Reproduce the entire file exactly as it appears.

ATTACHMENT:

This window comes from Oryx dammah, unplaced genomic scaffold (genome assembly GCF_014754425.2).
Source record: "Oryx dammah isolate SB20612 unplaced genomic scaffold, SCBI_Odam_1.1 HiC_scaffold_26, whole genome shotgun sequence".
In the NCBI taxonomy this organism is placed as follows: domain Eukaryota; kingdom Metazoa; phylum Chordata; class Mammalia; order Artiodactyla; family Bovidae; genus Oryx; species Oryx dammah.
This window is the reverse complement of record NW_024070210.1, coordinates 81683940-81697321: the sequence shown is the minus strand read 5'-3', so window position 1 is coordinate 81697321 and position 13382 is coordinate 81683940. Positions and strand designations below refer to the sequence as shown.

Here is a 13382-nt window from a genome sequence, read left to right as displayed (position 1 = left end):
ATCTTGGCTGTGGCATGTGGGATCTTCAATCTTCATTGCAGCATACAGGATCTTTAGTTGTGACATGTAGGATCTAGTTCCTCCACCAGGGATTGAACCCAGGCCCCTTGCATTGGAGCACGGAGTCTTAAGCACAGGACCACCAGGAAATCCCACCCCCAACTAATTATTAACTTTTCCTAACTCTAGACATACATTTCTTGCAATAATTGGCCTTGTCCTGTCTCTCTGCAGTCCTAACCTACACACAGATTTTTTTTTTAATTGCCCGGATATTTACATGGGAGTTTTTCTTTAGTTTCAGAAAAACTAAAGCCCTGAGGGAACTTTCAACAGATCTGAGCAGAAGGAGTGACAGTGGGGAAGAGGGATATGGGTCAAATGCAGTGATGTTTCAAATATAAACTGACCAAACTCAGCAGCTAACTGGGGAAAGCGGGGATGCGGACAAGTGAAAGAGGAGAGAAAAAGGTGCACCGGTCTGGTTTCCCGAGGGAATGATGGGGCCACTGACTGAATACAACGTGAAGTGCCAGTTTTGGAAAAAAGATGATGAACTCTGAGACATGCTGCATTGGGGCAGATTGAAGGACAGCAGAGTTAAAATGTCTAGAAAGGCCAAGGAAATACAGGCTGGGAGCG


This window comes from Oryx dammah, unplaced genomic scaffold (genome assembly GCF_014754425.2).
Source record: "Oryx dammah isolate SB20612 unplaced genomic scaffold, SCBI_Odam_1.1 HiC_scaffold_26, whole genome shotgun sequence".
In the NCBI taxonomy this organism is placed as follows: domain Eukaryota; kingdom Metazoa; phylum Chordata; class Mammalia; order Artiodactyla; family Bovidae; genus Oryx; species Oryx dammah.
This window is the reverse complement of record NW_024070210.1, coordinates 81683940-81697321: the sequence shown is the minus strand read 5'-3', so window position 1 is coordinate 81697321 and position 13382 is coordinate 81683940. Positions and strand designations below refer to the sequence as shown.

Here is a 13382-nt window from a genome sequence, read left to right as displayed (position 1 = left end):
ATCTTGGCTGTGGCATGTGGGATCTTCAATCTTCATTGCAGCATACAGGATCTTTAGTTGTGACATGTAGGATCTAGTTCCTCCACCAGGGATTGAACCCAGGCCCCTTGCATTGGAGCACGGAGTCTTAAGCACAGGACCACCAGGAAATCCCACCCCCAACTAATTATTAACTTTTCCTAACTCTAGACATACATTTCTTGCAATAATTGGCCTTGTCCTGTCTCTCTGCAGTCCTAACCTACACACAGATTTTTTTTTTAATTGCCCGGATATTTACATGGGAGTTTTTCTTTAGTTTCAGAAAAACTAAAGCCCTGAGGGAACTTTCAACAGATCTGAGCAGAAGGAGTGACAGTGGGGAAGAGGGATATGGGTCAAATGCAGTGATGTTTCAAATATAAACTGACCAAACTCAGCAGCTAACTGGGGAAAGCGGGGATGCGGACAAGTGAAAGAGGAGAGAAAAAGGTGCACCGGTCTGGTTTCCCGAGGGAATGATGGGGCCACTGACTGAATACAACGTGAAGTGCCAGTTTTGGAAAAAAGATGATGAACTCTGAGACATGCTGCATTGGGGCAGATTGAAGGACAGCAGAGTTAAAATGTCTAGAAAGGCCAAGGAAATACAGGCTGGGAGCG